The very first projectiles of what was not yet known as golf were made of wood. It wasn't until the 1600's that golf would be associated with a real "ball". Imported from the Netherlands, it resembled a little round leather bag, stuffed with various fillings, and that is what was used until the middle of the 19th century. Manufacture of the leather ball involved cutting highly resistant pieces of bull hide. Those were cut into three or four strips, sewn together and then turned inside out. A slit was left open to stuff the ball. They were finished quite crudely as they often contained animal hair, wool or thick threads.
By 1630 or so, the leather bag was filled with duck or goose feathers that had been previously boiled to soften and shrink them. The leather had been soaked in a solution of water and alum. Then the feathers were introduced and the slit sewn closed with near-invisible thread. As it dried, the leather would shrink while the fathers expanded. The steadiness of the ball was directly linked to the ability of the artisan. Due to the time involved in such manufacture, the latter could only produce four or five balls per day.
But they did not fare well with humidity: the feathers would absorb water, increasing the weight of the ball and reducing their performance. For less expert players, a single stroke hit with an iron could cause the ball to split open. The feather ball was then replaced by one made of gutta-percha, a substance derived from latex. By 1848, it was being used on a good number of courses.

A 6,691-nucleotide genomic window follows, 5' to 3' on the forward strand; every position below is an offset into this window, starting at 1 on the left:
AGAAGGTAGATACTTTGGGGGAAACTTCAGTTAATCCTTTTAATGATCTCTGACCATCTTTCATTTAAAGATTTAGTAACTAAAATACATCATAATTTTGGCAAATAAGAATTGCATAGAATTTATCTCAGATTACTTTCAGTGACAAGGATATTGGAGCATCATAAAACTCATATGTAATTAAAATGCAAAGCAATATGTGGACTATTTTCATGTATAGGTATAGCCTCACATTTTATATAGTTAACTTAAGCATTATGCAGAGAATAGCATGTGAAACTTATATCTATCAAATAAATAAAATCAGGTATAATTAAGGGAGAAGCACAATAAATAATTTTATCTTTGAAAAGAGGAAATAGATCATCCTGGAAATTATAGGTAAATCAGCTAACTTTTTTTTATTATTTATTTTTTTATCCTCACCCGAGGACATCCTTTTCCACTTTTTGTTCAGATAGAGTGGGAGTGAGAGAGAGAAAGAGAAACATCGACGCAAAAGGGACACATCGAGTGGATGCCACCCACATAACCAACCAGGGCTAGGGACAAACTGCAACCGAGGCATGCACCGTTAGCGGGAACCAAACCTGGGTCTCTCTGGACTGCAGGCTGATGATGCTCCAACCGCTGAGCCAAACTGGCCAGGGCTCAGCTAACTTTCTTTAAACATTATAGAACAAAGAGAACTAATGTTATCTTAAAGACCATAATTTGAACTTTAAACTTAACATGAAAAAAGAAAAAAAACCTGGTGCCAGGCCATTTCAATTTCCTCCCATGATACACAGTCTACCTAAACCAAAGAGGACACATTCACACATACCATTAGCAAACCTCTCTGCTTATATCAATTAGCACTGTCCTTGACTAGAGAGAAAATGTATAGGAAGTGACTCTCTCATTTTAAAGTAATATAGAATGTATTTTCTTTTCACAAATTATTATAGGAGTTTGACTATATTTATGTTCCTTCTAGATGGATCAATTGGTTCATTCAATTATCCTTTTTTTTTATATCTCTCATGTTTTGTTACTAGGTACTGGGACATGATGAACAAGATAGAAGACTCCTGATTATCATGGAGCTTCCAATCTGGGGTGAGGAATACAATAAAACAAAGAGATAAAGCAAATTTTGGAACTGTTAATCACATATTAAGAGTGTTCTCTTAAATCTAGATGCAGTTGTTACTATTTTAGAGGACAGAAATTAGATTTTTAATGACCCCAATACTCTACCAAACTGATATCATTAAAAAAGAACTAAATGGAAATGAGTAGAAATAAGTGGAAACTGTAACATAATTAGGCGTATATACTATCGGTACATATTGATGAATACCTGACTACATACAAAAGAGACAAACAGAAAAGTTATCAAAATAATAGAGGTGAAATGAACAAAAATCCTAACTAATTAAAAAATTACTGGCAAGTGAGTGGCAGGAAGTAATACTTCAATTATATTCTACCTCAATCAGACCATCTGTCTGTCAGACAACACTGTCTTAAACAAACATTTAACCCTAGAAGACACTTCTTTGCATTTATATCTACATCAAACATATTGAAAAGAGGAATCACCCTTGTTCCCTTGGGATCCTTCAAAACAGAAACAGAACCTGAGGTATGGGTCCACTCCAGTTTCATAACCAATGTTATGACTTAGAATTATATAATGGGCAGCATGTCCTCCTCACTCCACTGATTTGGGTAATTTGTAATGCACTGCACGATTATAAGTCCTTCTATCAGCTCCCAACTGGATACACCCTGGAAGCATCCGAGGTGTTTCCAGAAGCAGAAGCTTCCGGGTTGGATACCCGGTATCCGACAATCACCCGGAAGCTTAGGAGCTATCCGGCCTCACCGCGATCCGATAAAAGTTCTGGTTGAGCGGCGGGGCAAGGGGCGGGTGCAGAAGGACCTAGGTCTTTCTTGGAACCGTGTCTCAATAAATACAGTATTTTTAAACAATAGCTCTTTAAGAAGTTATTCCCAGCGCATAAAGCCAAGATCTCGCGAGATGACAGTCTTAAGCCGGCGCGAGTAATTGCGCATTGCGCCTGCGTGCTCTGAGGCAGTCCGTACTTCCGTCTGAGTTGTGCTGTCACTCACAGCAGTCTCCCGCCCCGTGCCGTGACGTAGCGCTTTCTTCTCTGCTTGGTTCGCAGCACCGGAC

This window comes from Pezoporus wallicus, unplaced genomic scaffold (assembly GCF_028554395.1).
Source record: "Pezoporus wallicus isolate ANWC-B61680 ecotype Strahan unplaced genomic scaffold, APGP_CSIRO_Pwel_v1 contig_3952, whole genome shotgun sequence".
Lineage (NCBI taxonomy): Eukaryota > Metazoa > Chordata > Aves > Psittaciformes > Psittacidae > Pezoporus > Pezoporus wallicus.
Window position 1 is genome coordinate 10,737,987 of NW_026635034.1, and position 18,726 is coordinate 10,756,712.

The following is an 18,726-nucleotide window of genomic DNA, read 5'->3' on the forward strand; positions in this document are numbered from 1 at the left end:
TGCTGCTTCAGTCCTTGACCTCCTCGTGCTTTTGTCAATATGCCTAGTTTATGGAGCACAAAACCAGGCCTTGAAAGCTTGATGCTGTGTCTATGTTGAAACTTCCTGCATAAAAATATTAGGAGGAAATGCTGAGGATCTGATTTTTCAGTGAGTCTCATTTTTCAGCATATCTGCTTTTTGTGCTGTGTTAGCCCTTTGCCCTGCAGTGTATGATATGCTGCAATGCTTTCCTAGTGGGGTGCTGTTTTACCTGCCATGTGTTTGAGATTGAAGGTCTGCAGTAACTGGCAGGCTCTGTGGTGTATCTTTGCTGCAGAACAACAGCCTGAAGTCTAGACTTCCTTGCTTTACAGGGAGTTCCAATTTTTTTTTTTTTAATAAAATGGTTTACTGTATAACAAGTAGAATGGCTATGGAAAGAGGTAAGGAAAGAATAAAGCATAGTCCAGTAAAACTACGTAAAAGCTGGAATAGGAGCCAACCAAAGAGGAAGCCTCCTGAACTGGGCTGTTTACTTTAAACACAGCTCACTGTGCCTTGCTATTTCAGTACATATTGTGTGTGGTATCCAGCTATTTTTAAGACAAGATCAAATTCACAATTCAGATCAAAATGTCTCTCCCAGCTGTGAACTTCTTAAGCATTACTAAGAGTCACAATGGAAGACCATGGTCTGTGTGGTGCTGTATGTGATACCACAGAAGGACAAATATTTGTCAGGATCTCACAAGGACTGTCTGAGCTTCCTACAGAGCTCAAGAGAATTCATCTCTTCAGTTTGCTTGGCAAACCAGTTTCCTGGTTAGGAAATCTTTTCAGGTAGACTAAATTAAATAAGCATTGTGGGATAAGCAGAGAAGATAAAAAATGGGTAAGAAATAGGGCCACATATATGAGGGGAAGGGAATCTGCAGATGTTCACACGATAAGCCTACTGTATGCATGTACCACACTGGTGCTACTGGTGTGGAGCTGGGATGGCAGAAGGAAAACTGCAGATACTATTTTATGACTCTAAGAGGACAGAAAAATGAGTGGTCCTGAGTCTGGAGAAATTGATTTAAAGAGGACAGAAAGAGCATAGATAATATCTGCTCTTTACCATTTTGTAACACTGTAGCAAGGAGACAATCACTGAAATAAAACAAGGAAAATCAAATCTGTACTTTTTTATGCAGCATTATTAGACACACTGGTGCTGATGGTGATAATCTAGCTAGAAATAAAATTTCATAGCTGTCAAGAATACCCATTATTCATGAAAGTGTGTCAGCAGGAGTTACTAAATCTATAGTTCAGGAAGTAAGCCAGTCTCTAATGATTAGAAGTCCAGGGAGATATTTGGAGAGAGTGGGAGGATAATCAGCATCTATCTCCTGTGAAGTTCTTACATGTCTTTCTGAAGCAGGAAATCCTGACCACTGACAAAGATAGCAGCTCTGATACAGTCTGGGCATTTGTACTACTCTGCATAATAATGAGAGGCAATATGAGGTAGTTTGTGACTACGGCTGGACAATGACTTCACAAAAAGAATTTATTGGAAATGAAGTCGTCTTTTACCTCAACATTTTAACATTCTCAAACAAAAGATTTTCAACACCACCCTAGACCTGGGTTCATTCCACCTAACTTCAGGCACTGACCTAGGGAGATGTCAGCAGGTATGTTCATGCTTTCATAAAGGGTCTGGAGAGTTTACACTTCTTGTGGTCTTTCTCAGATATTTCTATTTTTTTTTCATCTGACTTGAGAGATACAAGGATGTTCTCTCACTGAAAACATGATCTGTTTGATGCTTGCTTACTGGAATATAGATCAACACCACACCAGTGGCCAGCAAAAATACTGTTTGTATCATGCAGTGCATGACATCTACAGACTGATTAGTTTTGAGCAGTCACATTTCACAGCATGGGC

Numerousmanufacturers entered the market, offering different models, decorated with various motifs. Floating balls appeared on the market. Improvements enabled players to use a ball for over six months, an important advance. In fact, ever since its origin, the ball had suffered from the fragmentation phenomenon. Rules were quite explicit on the subject: should the ball disintegrate into many pieces, another ball may be set down where the largest piece lies.
The hard gutta-percha ball dominated the market from a long time, until it was replaced by a rubber-core model created in the US by Coburn Haskell. It consisted of many yards of elastic wound around a hard rubber core the size of a marble, then covered with a layer of gutta-percha.At first, players were wary of the rubber-core balls as they weren't as hard as traditional balls despite their firmness. However their obvious efficiency soon caused golfers to revise their opinion.The modern golf ball was born.
The shell of the ball was changed from gutta-percha to balata, a rigid gum extracted from a tropical tree and used to manufacture industrial belts, joints and hoses. In 1912, the Dunlop 31, first of those heavy firm balls, appeared on the market. Its new dynamic behavior allowed golfers to hit it farther than ever. Since then, no manufacturer has managed to truly revolutionize the golf ball market.
History of the golf ball
- César Lozano